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Death camp a step to life - 1982

Maximillian Kolbe, who gave his life to save another.


On this day, 10 October 1982, Pope John Paul II gave a homily for the canonization of Maximilian Kolbe, a priest who had volunteered to die in place of Sergeant Francis Gajowniczek, a fellow prisoner at Auschwitz during World War II. Kolbe reasoned that Gajowniczek had a wife and children, whereas he did not.


“Greater love has no man than this, that a man lay down his life for his friends (John 15:13).

“From today on, the Church desires to address as ‘Saint’ a man who was granted the grace of carrying out these words of the Redeemer in an absolutely literal manner.

“For towards the end of July, 1941, when the camp commander ordered the prisoners destined to die of starvation to fall in line, this man—Maximilian Maria Kolbe—spontaneously came forward and declared himself ready to go to death in the place of one of them. This readiness was accepted and, after more than two weeks of torment caused by starvation, Father Maximilian’s life was ended with a lethal injection on August 14, 1941. . . .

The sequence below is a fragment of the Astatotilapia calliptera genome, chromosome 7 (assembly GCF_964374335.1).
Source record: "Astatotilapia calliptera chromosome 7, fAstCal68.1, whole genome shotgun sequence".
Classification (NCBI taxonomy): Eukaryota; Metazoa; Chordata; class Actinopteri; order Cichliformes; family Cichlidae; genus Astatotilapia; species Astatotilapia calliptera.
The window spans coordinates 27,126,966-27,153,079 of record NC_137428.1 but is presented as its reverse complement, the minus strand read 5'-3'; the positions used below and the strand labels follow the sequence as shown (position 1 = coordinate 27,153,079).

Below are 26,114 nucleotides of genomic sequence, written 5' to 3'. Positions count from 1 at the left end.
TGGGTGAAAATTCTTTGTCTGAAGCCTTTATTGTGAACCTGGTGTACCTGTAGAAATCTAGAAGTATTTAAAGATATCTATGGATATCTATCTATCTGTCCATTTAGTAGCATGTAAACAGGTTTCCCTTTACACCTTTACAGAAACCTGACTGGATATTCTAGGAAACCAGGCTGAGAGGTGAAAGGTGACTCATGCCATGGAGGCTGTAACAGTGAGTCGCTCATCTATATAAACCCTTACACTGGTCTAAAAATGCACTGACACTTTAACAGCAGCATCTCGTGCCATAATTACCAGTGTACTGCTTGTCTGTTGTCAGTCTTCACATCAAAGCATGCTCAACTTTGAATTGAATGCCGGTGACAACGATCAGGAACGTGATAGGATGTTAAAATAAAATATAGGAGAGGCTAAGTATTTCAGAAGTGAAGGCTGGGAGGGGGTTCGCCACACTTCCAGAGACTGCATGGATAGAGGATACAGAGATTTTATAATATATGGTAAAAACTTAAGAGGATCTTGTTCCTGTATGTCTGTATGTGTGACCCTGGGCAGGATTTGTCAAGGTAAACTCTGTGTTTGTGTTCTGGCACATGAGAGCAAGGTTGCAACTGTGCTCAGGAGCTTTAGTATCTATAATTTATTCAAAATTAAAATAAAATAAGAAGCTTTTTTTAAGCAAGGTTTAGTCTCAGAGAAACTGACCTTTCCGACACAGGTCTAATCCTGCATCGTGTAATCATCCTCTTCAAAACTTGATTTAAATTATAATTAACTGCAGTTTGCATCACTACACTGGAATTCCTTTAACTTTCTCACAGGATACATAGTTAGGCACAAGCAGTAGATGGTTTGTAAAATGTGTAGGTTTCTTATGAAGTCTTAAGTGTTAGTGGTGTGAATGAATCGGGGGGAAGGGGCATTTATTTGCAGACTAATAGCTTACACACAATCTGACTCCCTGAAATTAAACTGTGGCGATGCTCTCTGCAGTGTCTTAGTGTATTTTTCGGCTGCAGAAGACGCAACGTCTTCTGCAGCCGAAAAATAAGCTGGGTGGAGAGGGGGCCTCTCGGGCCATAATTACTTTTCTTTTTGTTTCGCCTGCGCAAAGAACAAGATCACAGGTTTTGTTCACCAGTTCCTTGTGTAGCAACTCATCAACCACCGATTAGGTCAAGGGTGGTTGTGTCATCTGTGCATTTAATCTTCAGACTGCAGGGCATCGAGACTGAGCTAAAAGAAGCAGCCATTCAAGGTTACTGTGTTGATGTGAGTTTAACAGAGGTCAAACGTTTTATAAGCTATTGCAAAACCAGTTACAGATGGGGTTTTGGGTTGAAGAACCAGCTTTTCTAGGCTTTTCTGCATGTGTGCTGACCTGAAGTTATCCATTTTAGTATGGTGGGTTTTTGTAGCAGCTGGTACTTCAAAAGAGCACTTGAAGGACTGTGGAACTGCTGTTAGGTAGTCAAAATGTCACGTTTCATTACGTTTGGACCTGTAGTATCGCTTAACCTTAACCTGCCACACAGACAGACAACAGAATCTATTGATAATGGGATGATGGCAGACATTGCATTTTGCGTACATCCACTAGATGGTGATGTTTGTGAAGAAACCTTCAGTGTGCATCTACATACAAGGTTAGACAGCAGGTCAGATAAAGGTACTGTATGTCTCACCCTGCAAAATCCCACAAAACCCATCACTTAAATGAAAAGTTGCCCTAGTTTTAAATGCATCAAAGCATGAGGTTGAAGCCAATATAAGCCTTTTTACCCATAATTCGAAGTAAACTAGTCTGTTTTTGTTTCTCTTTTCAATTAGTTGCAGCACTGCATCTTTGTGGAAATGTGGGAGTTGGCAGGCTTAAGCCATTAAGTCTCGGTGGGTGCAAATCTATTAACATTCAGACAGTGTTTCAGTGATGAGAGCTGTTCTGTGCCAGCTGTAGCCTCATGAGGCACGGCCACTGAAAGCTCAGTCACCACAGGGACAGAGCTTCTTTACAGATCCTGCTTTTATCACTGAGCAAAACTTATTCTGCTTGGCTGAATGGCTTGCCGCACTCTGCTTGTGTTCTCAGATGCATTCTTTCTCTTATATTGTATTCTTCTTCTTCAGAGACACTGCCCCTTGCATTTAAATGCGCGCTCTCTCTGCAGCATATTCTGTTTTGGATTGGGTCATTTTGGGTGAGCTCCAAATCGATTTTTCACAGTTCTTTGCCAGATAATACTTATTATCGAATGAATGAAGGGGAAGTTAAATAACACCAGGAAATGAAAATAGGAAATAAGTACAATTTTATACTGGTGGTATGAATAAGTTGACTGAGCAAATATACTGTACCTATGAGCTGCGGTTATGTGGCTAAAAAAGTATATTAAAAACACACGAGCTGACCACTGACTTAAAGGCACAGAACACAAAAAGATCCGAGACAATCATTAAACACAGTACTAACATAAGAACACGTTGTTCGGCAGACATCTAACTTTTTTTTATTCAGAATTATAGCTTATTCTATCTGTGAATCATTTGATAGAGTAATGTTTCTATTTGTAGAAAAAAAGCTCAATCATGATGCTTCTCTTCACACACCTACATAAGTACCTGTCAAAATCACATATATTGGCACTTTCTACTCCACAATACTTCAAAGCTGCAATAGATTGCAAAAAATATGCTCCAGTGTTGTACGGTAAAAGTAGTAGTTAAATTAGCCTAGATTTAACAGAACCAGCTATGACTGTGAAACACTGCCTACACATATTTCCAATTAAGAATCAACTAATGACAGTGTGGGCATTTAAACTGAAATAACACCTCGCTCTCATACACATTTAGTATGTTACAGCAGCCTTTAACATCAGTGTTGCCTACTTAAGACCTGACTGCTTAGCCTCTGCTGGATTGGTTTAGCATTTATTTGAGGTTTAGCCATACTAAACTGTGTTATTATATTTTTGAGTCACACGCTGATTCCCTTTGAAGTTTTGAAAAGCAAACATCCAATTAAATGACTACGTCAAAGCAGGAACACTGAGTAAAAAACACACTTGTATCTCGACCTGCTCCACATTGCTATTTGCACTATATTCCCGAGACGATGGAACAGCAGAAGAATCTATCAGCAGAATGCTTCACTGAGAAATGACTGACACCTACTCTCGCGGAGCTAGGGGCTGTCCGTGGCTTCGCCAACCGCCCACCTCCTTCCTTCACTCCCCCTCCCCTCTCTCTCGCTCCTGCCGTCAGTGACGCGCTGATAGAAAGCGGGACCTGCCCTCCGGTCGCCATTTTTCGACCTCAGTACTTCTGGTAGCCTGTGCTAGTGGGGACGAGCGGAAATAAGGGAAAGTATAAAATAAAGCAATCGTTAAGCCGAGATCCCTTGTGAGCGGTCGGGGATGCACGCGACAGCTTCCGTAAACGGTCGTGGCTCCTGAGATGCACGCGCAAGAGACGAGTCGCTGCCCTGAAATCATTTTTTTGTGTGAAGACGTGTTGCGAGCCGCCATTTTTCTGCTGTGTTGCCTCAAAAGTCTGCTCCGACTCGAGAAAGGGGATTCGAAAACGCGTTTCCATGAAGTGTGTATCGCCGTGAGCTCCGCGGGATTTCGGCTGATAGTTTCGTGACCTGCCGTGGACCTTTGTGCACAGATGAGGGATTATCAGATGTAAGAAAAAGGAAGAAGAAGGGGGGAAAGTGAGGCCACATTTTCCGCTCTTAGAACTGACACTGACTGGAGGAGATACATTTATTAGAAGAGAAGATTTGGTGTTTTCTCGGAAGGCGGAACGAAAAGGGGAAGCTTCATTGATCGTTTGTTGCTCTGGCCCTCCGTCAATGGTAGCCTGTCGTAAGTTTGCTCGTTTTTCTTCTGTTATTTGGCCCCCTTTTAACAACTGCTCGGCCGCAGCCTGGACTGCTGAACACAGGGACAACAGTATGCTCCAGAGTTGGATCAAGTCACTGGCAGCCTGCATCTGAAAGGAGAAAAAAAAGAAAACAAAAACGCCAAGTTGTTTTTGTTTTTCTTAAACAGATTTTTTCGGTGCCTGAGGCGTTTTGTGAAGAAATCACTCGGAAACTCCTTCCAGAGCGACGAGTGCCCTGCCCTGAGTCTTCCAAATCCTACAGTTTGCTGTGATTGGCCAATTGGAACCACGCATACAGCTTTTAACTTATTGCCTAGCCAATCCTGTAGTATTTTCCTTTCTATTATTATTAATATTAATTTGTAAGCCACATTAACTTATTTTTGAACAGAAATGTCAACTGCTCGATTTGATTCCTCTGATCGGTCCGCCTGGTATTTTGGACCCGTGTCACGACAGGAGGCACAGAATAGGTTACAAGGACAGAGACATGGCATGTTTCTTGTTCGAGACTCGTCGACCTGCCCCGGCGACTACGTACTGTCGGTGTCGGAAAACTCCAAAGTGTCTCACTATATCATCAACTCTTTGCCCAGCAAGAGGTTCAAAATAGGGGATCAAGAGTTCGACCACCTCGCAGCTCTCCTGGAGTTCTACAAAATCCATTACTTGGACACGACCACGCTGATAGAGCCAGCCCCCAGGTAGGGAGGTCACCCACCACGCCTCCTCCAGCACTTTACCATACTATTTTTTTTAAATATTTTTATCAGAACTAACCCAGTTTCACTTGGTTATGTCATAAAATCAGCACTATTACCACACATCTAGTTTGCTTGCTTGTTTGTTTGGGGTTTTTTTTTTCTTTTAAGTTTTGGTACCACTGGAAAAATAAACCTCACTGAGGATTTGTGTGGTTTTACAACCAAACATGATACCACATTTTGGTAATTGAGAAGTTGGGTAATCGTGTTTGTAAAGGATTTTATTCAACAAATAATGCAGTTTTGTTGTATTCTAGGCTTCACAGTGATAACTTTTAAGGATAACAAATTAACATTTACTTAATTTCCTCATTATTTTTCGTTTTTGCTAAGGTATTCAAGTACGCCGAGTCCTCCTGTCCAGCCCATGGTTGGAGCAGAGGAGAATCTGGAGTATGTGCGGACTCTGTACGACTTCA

“Does not this death-faced spontaneously, for love of man-constitute a particular fulfillment of the words of Christ? Does not this death make Maximilian particularly like unto Christ—the Model of all Martyrs—who gives his own life on the Cross for his brethren? Does not this death possess a particular and penetrating eloquence for our age? Does not this death constitute a particularly authentic witness of the Church in the modern world?

“And so, in virtue of my apostolic authority, I have decreed that Maximilian Maria Kolbe—who after his Beatification was venerated as a Confessor—shall henceforeward be venerated also as a Martyr!

Precious in the eyes of the Lord is the death of his faithful ones! Amen”


Pope John Paul II. “Homily at the Canonization of St. Maximilian Mary Kolbe.” (Accessed 7-14-2015).

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